Washington Seafood Companies Agree to Cut Ozone-Depleting and Greenhouse Gas Refrigerant Releases

Ocean Gold Seafoods and Ocean Cold to pay $500,000 for environmental violations

(Seattle – March 8, 2016) Two seafood processing and cold storage companies, Ocean Gold Seafoods Inc. and Ocean Cold LLC, have agreed to cut their releases of ozone-depleting and greenhouse gases from leaking refrigeration equipment at their facilities in Westport, Washington.

In the settlement announced today by the Environmental Protection Agency and Department of Justice, the Ocean Companies will pay $495,000 in penalties for violations of the federal Clean Air Act and Emergency Planning and Community Right-to-Know Act. Both of the companies used the refrigerant chlorodifluoromethane or “R-22,” a powerful ozone-depleting and potent greenhouse gas with 1,800 times more global warming potential than carbon dioxide. R-22 and other hydrochlorofluorocarbons, or HCFCs, damage the ozone layer, resulting in dangerous amounts of cancer-causing ultraviolet solar radiation striking the earth, increasing skin cancers and cataracts.

“Because of this settlement, the Ocean Companies are expected to cut their future ozone-depleting releases and reduce their future refrigerant emissions in an amount equivalent to approximately 47 million pounds of carbon dioxide each year, another step in our efforts to combat climate change,” said Director Ed Kowalski of EPA’s Pacific Northwest Office of Compliance and Enforcement. “Investing in better equipment and maintenance to stop wasteful refrigerant leaks is good for our environment and good for business.”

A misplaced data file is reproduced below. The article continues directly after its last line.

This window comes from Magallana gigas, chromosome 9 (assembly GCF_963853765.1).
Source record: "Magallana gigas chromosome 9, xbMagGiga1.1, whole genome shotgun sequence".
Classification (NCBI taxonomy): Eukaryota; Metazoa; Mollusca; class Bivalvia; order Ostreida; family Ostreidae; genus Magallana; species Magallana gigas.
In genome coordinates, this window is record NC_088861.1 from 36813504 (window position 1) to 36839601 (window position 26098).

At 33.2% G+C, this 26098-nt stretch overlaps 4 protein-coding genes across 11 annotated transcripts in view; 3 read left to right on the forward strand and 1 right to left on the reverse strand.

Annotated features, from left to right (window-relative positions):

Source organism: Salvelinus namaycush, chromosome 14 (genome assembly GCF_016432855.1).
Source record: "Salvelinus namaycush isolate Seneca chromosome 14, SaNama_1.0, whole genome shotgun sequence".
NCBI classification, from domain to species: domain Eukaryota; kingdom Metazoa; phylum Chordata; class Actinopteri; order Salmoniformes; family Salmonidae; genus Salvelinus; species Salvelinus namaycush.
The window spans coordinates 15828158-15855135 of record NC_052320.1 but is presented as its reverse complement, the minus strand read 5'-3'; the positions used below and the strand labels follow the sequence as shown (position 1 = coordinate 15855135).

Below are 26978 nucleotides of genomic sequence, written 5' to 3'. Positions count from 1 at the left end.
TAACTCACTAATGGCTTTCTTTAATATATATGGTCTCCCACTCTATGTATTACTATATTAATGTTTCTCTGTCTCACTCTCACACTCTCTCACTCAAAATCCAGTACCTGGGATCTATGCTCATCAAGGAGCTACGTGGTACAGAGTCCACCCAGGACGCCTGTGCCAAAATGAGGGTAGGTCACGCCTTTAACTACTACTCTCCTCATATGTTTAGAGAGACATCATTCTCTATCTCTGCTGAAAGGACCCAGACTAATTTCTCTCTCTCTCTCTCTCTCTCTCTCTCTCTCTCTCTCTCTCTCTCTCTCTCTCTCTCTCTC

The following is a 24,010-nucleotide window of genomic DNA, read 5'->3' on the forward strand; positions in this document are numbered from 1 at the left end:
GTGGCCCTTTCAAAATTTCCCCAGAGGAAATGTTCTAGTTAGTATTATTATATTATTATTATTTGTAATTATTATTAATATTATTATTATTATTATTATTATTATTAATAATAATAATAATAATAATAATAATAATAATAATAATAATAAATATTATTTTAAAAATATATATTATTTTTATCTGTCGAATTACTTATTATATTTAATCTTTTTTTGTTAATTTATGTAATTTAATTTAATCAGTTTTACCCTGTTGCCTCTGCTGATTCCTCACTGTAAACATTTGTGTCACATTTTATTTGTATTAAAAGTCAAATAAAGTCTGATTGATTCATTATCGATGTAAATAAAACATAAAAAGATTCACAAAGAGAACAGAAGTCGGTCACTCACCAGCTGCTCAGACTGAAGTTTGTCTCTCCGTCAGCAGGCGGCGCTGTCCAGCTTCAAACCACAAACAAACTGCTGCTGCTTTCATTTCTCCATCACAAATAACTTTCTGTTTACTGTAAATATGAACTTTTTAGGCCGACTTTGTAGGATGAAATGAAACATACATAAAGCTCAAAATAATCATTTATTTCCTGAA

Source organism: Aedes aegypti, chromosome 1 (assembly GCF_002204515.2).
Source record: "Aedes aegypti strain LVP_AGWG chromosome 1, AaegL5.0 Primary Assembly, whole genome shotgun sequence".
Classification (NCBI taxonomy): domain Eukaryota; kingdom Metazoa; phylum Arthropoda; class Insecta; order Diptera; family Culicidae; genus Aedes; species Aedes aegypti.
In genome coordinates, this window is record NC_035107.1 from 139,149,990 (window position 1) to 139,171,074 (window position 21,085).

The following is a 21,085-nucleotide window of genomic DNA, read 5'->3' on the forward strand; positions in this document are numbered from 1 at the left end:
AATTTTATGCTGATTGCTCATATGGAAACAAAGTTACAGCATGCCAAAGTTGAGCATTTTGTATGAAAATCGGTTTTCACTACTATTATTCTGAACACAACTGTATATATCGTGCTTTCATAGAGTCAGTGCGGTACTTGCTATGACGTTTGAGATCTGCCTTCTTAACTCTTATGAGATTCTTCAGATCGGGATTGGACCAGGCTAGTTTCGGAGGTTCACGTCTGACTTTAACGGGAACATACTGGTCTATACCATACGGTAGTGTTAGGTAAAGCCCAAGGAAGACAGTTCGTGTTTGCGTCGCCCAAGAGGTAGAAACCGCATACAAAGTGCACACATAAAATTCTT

Since at least 2007, the Ocean Companies failed to promptly repair refrigerant leaks and failed to keep adequate records of the servicing of their refrigeration equipment necessary to prevent leaks, in violation of the Clean Air Act. The companies also failed to provide timely release reports to EPA and emergency planners, in violation of the Emergency Planning and Community Right-to-Know Act.

The settlement requires the Ocean Companies to commit to a refrigerant release reduction program, to implement a refrigerant compliance management plan, to train employees in their refrigerant-related work requirements, and to provide periodic reports to EPA.  The companies also agreed to use a third-party verifier to inspect their facilities and records to observe leak detection and recordkeeping practices, as well as to determine whether the companies’ actions and records comply with the management plan and the terms of the settlement. In addition to the penalties, as part of the settlement, the Ocean Companies have agreed to fix all refrigerant leaks and implement facility-wide improvements expected to cost about $260,000. 

The proposed settlement is subject to a 30-day public comment period and final court approval.

Read the proposed settlement at: http://www.usdoj.gov/enrd/Consent_Decrees.html.